As creatures that symbolize travel and connections, dosojins straddle the line between the lands of the civilized and the wild, often with one foot literally in each. Dosojins spend most of their time guarding their chosen sites in the form of nondescript statues and way markers, meditating motionlessly for seasons at a time. While semi-social dosojins within cities and other settlements are not uncommon, the majority of these kami stand along remote and secluded roads, going to great lengths to ensure that their true identity is not known. It is not uncommon for dosojins to create false duplicates of themselves using their stone shape ability, and these misleading markers inspire a certain amount of faith among those who look out for the kami of roads, as one can rarely tell if a sculpture is a dosojin by looks alone. A dosojin requires no sustenance, but it is not uncommon for travelers to leave offerings for a silent watcher, usually tributes of fruits, nuts, and potables, gifts that the kami gladly shares with hungry travelers, happy to inspire such good faith among passersby and to foster a system of give-and-take between strangers.

Dosojins are fond of the creatures that traverse their roads and trails, and maintain the roadways they guard to ensure both the ward’s survival and the safe travel of the voyagers that traverse it. Though they have an affinity for the creatures that constructed their roadways, dosojins still protect their wards with the aggressive righteousness typical of all kami, and scarcely hesitate when faced with an oni or other evildoer seeking to disrupt the balance. Dosojin have little patience for those who litter on their roadways or unnecessarily obstruct the paths, and they take it upon themselves to discipline those they deem worthy of punishment. Rarely violent in an overt sense, dosojins prefer to use their magic in order to trick travelers into becoming lost, letting the wilds they travel through become the primary instruments of their demise. Dosojins prove quite deadly to those who fail to show kami proper respect, as they use their powers of illusion to lead troublesome caravans into impassible ravines and destructive oni onto unsound, derelict bridges.

Habitat & Society

Dosojins are odd among kami in that they are known to select mates from among their own kind, and it is not uncommon to see two seemingly redundant statues standing next to one another near a trailhead or fork in the road. While they do not reproduce in any typical sense of the word, dosojins are nonetheless sought out by mortal couples hoping to conceive, as many people see the kami as symbols of fertility. However, most scholars agree that dosojins do not collaborate in this way to foster fecundity, but rather act as symbols of camaraderie and companionship for travelers on their roads, encouraging teamwork and cooperation among groups of diverse individuals with a shared goal.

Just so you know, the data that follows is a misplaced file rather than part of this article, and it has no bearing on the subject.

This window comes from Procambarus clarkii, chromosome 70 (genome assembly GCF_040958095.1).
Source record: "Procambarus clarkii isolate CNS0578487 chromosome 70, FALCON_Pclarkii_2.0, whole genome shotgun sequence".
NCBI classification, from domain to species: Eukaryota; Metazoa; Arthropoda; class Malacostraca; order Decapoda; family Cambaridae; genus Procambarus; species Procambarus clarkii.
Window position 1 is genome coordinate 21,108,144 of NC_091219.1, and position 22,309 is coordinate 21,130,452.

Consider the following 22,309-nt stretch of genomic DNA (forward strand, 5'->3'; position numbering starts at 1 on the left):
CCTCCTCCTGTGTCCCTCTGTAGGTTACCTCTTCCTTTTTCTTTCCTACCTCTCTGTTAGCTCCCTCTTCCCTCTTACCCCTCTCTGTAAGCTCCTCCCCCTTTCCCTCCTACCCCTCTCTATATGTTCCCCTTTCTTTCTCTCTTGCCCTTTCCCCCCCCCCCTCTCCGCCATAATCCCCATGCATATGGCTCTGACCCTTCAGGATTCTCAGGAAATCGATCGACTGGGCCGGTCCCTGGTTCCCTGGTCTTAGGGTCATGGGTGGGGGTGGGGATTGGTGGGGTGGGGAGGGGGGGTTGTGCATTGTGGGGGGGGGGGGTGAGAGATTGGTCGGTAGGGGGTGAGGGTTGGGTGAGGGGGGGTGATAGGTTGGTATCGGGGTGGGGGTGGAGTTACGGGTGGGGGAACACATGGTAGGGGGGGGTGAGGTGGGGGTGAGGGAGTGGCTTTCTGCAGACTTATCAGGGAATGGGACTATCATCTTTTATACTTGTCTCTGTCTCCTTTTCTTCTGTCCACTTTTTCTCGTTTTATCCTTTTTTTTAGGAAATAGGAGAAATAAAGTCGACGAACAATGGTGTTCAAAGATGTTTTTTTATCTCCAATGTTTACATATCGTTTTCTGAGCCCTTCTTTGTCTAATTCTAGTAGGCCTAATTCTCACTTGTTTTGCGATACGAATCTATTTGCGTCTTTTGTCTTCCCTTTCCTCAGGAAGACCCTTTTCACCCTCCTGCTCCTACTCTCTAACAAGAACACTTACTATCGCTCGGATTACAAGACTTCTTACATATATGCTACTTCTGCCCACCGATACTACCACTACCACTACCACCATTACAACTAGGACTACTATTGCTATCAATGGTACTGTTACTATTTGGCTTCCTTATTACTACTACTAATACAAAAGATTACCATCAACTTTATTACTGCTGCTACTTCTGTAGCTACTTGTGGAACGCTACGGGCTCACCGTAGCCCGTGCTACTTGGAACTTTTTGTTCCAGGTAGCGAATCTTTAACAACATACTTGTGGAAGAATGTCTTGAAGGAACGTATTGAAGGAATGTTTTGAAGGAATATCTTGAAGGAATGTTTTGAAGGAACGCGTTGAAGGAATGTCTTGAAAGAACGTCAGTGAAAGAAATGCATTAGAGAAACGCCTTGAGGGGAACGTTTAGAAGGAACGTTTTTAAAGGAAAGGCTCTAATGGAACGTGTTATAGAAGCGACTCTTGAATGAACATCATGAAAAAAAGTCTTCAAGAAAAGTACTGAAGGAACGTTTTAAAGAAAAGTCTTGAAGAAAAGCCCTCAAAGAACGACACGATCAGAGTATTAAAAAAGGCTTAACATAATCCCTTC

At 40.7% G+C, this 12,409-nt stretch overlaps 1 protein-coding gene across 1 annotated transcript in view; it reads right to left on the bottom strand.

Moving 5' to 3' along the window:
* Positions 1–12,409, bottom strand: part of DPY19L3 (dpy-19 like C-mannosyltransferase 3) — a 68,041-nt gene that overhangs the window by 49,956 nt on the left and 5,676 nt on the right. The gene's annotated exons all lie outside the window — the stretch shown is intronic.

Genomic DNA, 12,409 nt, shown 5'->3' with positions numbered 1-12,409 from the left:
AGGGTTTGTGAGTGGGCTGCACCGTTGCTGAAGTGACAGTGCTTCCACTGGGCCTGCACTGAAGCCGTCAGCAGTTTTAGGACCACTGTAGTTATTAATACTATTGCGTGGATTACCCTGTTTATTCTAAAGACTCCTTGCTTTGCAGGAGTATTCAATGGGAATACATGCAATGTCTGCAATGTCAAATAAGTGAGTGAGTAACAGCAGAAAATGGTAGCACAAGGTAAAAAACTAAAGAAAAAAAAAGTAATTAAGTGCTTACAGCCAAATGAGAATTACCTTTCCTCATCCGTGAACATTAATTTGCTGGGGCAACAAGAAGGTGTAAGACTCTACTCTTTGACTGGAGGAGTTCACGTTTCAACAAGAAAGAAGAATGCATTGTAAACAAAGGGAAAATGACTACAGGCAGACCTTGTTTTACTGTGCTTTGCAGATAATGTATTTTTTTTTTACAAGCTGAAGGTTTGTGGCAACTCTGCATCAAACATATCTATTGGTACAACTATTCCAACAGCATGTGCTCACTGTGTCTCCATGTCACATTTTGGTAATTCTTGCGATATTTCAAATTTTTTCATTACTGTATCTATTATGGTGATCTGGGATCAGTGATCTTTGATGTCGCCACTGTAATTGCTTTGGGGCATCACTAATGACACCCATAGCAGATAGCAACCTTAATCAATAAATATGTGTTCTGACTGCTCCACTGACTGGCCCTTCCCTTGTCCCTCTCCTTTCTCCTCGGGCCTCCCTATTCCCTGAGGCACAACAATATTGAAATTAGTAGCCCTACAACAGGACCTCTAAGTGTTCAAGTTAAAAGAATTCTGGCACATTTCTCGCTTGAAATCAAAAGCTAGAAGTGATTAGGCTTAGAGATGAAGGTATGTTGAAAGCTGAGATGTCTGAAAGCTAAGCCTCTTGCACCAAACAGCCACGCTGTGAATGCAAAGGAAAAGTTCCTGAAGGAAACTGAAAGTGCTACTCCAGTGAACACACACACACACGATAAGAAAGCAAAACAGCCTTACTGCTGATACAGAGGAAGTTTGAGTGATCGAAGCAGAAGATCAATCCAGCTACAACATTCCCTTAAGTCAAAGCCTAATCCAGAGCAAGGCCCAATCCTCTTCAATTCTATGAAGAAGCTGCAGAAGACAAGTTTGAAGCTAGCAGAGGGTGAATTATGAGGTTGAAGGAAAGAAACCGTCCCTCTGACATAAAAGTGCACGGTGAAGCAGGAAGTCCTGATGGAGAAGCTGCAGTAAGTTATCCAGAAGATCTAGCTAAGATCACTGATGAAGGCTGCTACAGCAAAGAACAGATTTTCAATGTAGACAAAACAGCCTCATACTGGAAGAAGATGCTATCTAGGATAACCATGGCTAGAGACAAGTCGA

While most dosojins are content to watch over particular highways or roads for their entire existences and act as helpful guardians for most passersby, some choose instead to act as appraisers of travelers’ skills and bravery. Cunning individuals that indulge in acts of trickery more often than their tamer brethren, these rogue dosojins craft obstacles and trials for travelers they deem worthy of the challenge. The tests are not meant to substantially impede voyagers, and are simply forms of innocent fun that a dosojin uses to gauge the strength and resolve of various wayfarers. Those who surpass a dosojin’s challenges (which usually take the form of puzzles or illusions) earn the kami‘s respect and the assurance of safe travel throughout the rest of its domain, while those who avoid the obstacle or overcome it through brutish and witless means garner only scorn. Careful travelers know to watch out for the statuelike kami when making their way along potentially protected roads, as the guardians expect voyagers to act honorably and respectfully while travelling upon their paths. Some of the most important mandates to keep in mind when interacting with dosojin and walking through their territories are as follows.

  • Mortals who respect the land and its laws shall know no harm.
  • Mortals who fail to show proper reverence for tradition shall not pass by a dosojin upon the first attempt.
  • Mortals who actively harm the natural world shall be cursed to wander it.
  • Mortals who stray from a dosojin’s path to do harm should not expect to find that path ever again.
Section 15: Copyright Notice

Pathfinder Adventure Path #52: Forest of Spirits © 2011, Paizo Publishing, LLC; Author: Richard Pett.